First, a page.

• The benefits of doxazosin over prazosin are a longer half-life and a gastrointestinal therapeutic availability system (in the extended-release form), allowing for a more gradual absorption of the drug, thereby reducing the peak to trough concentration ratio. This characteristic permits higher initial doses without the risk of hypotension. Extended-release doxazosin dosing initially starts at 4 mg daily.[10][11]

Mechanism of Action

Doxazosin is a quinazoline derivative that acts as a competitive alpha1-antagonist at the post-synaptic receptor.

In Hypertension

  • Doxazosin competitively inhibits post-synaptic alpha1-adrenergic receptors causing vasodilation of arterioles and veins, which results in decreased total peripheral resistance and blood pressure. 

In Benign Prostatic Hyperplasia

  • Symptoms of BPH are caused by mechanical or dynamic obstruction of urine flow through the urethra. Mechanical obstruction is mostly due to prostate size. Dynamic obstruction is associated with an increase in smooth muscle tone at the neck of the bladder and the prostate. Doxazosin works by blocking alpha1 receptors, thereby decreasing urethral resistance and improving urine flow.[12]



  • Tablet, Oral: 
    • 1 mg, 2 mg, 4 mg 
  • Tablet, Oral, as mesylate: 
    • 8 mg 
  • Tablet Extended-Release 24 Hour, Oral: 
    • 4 mg, 8 mg 
    • As with all extended-release formulations, this formulation should not be crushed to pass through a nasogastric, orogastric, or PEG tube. 


  • Benign Prostatic Hyperplasia
    • Oral Immediate Release: Initiate at 1 mg once daily. The dose may be titrated up at 1- to 2-week intervals up to a maximum dose of 8 mg once daily. This titration should take place by doubling the dose while monitoring for response and tolerability. 
    • Oral Extended Release: Initiate at 4 mg once daily. The dose may be titrated up at 3- to 4-week intervals up to a maximum dose of 8 mg once daily. The clinician should titrate by doubling the dose while monitoring for response and tolerability.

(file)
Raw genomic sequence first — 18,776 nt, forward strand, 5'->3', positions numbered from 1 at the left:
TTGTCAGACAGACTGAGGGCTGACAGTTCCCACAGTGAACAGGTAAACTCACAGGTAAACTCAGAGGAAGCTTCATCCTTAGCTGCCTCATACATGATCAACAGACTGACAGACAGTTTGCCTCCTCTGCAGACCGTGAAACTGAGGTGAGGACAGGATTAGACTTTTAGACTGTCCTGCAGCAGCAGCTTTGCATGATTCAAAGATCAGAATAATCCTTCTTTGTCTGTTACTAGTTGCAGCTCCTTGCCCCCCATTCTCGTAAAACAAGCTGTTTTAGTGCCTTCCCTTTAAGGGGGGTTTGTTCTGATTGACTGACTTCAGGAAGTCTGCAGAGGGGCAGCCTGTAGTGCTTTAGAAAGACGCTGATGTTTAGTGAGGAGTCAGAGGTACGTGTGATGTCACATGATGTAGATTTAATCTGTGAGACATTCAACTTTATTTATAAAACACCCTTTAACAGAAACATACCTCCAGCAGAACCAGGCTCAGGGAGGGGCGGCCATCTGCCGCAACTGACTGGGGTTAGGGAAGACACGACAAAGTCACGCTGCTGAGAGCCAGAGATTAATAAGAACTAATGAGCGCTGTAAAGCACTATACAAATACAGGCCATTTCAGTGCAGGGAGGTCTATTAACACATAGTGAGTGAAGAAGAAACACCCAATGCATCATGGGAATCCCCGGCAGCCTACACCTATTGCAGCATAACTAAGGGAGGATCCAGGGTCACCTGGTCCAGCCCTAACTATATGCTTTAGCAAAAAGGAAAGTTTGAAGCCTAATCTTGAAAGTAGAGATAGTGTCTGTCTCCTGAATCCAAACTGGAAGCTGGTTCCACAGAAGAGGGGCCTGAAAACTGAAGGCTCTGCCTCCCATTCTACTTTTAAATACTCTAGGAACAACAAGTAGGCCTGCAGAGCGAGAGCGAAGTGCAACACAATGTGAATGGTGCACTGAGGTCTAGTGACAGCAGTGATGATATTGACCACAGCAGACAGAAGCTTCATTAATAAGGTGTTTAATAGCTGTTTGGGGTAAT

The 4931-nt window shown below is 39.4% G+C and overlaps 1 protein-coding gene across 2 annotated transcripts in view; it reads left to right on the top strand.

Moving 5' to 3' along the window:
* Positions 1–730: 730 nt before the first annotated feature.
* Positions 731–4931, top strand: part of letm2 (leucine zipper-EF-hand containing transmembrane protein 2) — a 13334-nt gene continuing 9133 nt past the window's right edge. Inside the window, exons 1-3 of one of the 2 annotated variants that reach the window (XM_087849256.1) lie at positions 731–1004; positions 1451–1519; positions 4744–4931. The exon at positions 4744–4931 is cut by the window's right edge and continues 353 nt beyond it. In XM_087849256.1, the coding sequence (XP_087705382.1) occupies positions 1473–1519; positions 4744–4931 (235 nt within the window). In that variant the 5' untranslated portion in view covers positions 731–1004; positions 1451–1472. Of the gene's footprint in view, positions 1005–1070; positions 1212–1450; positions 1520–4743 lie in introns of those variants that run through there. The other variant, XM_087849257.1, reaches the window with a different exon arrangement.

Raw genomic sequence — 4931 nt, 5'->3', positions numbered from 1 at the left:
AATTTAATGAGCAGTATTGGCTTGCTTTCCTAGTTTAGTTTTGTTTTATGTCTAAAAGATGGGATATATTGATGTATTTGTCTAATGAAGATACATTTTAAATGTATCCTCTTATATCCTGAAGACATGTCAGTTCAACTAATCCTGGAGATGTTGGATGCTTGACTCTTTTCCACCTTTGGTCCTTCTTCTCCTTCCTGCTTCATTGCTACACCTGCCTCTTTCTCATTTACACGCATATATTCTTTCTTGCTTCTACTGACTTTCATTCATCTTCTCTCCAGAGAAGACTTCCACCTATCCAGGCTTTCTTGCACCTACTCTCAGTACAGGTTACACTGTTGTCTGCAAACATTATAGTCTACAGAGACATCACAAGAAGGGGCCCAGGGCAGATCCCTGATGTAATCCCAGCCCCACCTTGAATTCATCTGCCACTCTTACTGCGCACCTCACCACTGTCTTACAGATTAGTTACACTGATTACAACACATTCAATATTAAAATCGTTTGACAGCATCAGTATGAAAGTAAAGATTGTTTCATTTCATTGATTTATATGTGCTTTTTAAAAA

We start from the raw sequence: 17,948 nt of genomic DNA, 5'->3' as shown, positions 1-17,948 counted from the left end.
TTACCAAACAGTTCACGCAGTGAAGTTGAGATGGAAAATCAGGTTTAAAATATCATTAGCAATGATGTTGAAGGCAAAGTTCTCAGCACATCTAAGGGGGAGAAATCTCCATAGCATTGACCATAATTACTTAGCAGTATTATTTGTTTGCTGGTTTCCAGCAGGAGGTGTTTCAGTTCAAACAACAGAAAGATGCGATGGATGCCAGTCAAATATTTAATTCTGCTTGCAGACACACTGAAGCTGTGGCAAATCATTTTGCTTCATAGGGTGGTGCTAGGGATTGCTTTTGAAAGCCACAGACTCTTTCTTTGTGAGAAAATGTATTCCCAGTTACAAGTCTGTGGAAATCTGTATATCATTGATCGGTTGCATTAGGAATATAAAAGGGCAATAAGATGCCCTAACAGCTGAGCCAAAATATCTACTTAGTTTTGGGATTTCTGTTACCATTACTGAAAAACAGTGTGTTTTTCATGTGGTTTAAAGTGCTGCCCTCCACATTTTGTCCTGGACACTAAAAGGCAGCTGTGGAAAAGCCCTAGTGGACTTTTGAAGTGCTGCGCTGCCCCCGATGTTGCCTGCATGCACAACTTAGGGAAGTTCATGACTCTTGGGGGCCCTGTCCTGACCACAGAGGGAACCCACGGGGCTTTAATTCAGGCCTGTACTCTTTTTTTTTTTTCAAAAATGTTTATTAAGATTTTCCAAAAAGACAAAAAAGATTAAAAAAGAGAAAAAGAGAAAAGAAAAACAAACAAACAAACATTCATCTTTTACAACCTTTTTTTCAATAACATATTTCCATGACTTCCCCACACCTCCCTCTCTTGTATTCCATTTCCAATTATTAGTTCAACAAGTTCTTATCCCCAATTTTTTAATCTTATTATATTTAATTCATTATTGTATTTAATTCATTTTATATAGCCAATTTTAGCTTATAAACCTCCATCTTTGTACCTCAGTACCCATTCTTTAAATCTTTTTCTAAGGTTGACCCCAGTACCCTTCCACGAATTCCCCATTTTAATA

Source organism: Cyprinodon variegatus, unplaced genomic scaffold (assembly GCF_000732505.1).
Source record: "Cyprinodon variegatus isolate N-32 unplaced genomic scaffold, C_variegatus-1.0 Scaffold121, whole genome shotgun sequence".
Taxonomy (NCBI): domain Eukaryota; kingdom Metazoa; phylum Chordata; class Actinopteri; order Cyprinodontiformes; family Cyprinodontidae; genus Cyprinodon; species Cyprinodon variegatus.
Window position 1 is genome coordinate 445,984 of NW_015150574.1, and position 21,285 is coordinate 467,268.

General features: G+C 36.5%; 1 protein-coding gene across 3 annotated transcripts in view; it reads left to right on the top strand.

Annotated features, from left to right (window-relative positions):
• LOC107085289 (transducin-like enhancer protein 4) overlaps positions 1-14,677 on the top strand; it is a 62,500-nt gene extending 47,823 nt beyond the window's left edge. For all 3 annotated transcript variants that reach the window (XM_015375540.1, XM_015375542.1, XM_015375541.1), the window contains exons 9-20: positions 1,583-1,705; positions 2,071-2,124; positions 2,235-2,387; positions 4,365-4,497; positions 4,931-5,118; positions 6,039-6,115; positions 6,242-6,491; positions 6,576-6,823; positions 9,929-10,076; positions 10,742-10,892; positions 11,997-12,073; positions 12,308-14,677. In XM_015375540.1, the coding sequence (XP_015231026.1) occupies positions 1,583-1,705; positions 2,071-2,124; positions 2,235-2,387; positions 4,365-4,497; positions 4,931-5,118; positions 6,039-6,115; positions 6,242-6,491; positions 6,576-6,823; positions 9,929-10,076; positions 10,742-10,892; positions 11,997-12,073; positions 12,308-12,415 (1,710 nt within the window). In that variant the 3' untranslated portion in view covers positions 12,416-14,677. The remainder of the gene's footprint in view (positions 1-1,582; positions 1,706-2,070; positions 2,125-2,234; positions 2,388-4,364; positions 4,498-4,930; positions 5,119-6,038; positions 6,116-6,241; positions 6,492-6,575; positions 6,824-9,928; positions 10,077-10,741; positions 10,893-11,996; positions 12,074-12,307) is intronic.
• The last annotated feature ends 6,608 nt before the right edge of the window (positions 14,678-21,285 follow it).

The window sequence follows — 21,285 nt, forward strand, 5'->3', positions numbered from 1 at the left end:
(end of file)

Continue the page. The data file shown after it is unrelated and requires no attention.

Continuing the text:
• The reinitiation of Therapy: If therapy discontinues for several days, reinitiate therapy at the initial dose and titrate according to the initial dose regimen.
  • Hypertension
    • Oral Immediate Release: Initiate at 1 mg once daily. The dose may be titrated up to 16 mg once daily; this should occur while monitoring for response and tolerability.

Adverse Effects

Dose-related Adverse Effects

  • Orthostatic hypotension/syncope can occur, especially when combined with another antihypertensive, nitrates, or a PDE-5 inhibitor. 
    • These adverse effects occur most commonly after the initial dose or following the reinitiation of therapy; this requires patients to follow a multistep titration regimen to avoid syncope. 

Common Adverse Effects

  • Dizziness
  • Fatigue
  • Headache
  • Weakness
  • Tachycardia
  • Upper respiratory tract infection
  • Edema
  • Rhinitis
  • Dyspnea
  • Allergic reactions

In a research study, researchers randomly assigned a total of 3,047 men were randomly assigned to groups of a placebo, doxazosin, or combination therapy with finasteride. Adverse effects of orthostatic hypotension and dizziness occurred significantly more in the groups taking doxazosin and combination treatment compared to the placebo group. Rates of adverse effects were reported to peak at year one during a mean duration of 4.5 years of treatment.[13]


Contraindications for the use of doxazosin are:

  • Hypersensitivity to doxazosin or other quinazolines.